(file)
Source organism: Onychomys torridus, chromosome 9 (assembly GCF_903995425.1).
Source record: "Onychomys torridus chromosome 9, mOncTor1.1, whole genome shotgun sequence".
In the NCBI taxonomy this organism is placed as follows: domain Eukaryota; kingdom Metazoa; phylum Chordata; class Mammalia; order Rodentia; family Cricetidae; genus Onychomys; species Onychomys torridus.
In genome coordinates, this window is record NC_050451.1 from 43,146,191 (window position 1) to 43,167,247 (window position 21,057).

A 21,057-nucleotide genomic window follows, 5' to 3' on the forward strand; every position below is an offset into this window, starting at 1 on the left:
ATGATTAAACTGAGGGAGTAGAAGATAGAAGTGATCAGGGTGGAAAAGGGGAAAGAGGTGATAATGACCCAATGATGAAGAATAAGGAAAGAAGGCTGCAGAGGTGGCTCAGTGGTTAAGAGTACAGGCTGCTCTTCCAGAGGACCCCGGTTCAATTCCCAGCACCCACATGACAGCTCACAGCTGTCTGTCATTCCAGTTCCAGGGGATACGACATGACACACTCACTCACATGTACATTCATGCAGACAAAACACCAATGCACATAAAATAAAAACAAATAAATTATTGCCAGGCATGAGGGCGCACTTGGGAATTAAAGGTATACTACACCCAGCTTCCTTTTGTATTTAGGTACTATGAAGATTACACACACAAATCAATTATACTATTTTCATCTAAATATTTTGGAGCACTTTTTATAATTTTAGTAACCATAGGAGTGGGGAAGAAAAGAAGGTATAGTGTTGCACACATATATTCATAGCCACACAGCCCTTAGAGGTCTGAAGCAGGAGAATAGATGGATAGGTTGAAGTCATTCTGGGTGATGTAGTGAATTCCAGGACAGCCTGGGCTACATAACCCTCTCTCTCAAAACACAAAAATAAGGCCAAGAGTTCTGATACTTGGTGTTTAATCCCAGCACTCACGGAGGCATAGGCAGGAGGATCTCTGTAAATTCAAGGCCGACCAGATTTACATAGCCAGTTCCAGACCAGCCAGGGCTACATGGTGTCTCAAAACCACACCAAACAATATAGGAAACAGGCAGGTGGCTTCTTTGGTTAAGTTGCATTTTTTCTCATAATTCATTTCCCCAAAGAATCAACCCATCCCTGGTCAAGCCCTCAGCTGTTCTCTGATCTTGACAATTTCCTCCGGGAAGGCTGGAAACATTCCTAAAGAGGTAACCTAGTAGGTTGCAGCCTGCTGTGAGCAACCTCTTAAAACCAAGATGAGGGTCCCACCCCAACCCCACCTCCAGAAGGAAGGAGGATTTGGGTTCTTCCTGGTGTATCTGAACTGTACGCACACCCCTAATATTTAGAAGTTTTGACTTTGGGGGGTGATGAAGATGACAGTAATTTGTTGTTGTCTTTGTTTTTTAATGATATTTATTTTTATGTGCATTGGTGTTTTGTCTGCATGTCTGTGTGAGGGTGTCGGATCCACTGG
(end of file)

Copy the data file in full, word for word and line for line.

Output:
Source organism: Onychomys torridus, chromosome 9 (assembly GCF_903995425.1).
Source record: "Onychomys torridus chromosome 9, mOncTor1.1, whole genome shotgun sequence".
In the NCBI taxonomy this organism is placed as follows: domain Eukaryota; kingdom Metazoa; phylum Chordata; class Mammalia; order Rodentia; family Cricetidae; genus Onychomys; species Onychomys torridus.
In genome coordinates, this window is record NC_050451.1 from 43,146,191 (window position 1) to 43,167,247 (window position 21,057).

A 21,057-nucleotide genomic window follows, 5' to 3' on the forward strand; every position below is an offset into this window, starting at 1 on the left:
ATGATTAAACTGAGGGAGTAGAAGATAGAAGTGATCAGGGTGGAAAAGGGGAAAGAGGTGATAATGACCCAATGATGAAGAATAAGGAAAGAAGGCTGCAGAGGTGGCTCAGTGGTTAAGAGTACAGGCTGCTCTTCCAGAGGACCCCGGTTCAATTCCCAGCACCCACATGACAGCTCACAGCTGTCTGTCATTCCAGTTCCAGGGGATACGACATGACACACTCACTCACATGTACATTCATGCAGACAAAACACCAATGCACATAAAATAAAAACAAATAAATTATTGCCAGGCATGAGGGCGCACTTGGGAATTAAAGGTATACTACACCCAGCTTCCTTTTGTATTTAGGTACTATGAAGATTACACACACAAATCAATTATACTATTTTCATCTAAATATTTTGGAGCACTTTTTATAATTTTAGTAACCATAGGAGTGGGGAAGAAAAGAAGGTATAGTGTTGCACACATATATTCATAGCCACACAGCCCTTAGAGGTCTGAAGCAGGAGAATAGATGGATAGGTTGAAGTCATTCTGGGTGATGTAGTGAATTCCAGGACAGCCTGGGCTACATAACCCTCTCTCTCAAAACACAAAAATAAGGCCAAGAGTTCTGATACTTGGTGTTTAATCCCAGCACTCACGGAGGCATAGGCAGGAGGATCTCTGTAAATTCAAGGCCGACCAGATTTACATAGCCAGTTCCAGACCAGCCAGGGCTACATGGTGTCTCAAAACCACACCAAACAATATAGGAAACAGGCAGGTGGCTTCTTTGGTTAAGTTGCATTTTTTCTCATAATTCATTTCCCCAAAGAATCAACCCATCCCTGGTCAAGCCCTCAGCTGTTCTCTGATCTTGACAATTTCCTCCGGGAAGGCTGGAAACATTCCTAAAGAGGTAACCTAGTAGGTTGCAGCCTGCTGTGAGCAACCTCTTAAAACCAAGATGAGGGTCCCACCCCAACCCCACCTCCAGAAGGAAGGAGGATTTGGGTTCTTCCTGGTGTATCTGAACTGTACGCACACCCCTAATATTTAGAAGTTTTGACTTTGGGGGGTGATGAAGATGACAGTAATTTGTTGTTGTCTTTGTTTTTTAATGATATTTATTTTTATGTGCATTGGTGTTTTGTCTGCATGTCTGTGTGAGGGTGTCGGATCCACTGG